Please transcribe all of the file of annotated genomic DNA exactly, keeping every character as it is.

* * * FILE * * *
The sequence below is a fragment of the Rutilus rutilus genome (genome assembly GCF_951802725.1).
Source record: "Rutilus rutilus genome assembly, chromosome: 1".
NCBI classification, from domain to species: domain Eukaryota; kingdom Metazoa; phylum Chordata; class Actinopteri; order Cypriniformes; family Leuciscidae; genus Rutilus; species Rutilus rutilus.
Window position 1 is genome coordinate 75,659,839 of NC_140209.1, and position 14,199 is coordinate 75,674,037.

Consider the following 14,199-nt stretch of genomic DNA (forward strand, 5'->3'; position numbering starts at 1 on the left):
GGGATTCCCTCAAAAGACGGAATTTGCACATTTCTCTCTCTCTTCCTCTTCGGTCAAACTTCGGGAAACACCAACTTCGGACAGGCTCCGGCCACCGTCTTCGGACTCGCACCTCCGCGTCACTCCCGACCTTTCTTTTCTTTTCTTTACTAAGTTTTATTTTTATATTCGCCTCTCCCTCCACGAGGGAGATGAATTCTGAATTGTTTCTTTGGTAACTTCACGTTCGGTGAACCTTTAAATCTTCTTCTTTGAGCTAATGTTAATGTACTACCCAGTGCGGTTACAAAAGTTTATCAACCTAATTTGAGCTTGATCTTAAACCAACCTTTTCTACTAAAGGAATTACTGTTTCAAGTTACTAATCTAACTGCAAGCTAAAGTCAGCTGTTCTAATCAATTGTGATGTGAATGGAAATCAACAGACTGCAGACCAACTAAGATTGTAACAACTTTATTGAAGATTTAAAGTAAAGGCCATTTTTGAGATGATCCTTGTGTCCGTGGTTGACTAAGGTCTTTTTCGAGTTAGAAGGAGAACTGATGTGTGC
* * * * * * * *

The sequence below is a fragment of the Rutilus rutilus genome (genome assembly GCF_951802725.1).
Source record: "Rutilus rutilus genome assembly, chromosome: 1".
NCBI classification, from domain to species: domain Eukaryota; kingdom Metazoa; phylum Chordata; class Actinopteri; order Cypriniformes; family Leuciscidae; genus Rutilus; species Rutilus rutilus.
Window position 1 is genome coordinate 75,659,839 of NC_140209.1, and position 14,199 is coordinate 75,674,037.

Consider the following 14,199-nt stretch of genomic DNA (forward strand, 5'->3'; position numbering starts at 1 on the left):
GGGATTCCCTCAAAAGACGGAATTTGCACATTTCTCTCTCTCTTCCTCTTCGGTCAAACTTCGGGAAACACCAACTTCGGACAGGCTCCGGCCACCGTCTTCGGACTCGCACCTCCGCGTCACTCCCGACCTTTCTTTTCTTTTCTTTACTAAGTTTTATTTTTATATTCGCCTCTCCCTCCACGAGGGAGATGAATTCTGAATTGTTTCTTTGGTAACTTCACGTTCGGTGAACCTTTAAATCTTCTTCTTTGAGCTAATGTTAATGTACTACCCAGTGCGGTTACAAAAGTTTATCAACCTAATTTGAGCTTGATCTTAAACCAACCTTTTCTACTAAAGGAATTACTGTTTCAAGTTACTAATCTAACTGCAAGCTAAAGTCAGCTGTTCTAATCAATTGTGATGTGAATGGAAATCAACAGACTGCAGACCAACTAAGATTGTAACAACTTTATTGAAGATTTAAAGTAAAGGCCATTTTTGAGATGATCCTTGTGTCCGTGGTTGACTAAGGTCTTTTTCGAGTTAGAAGGAGAACTGATGTGTGC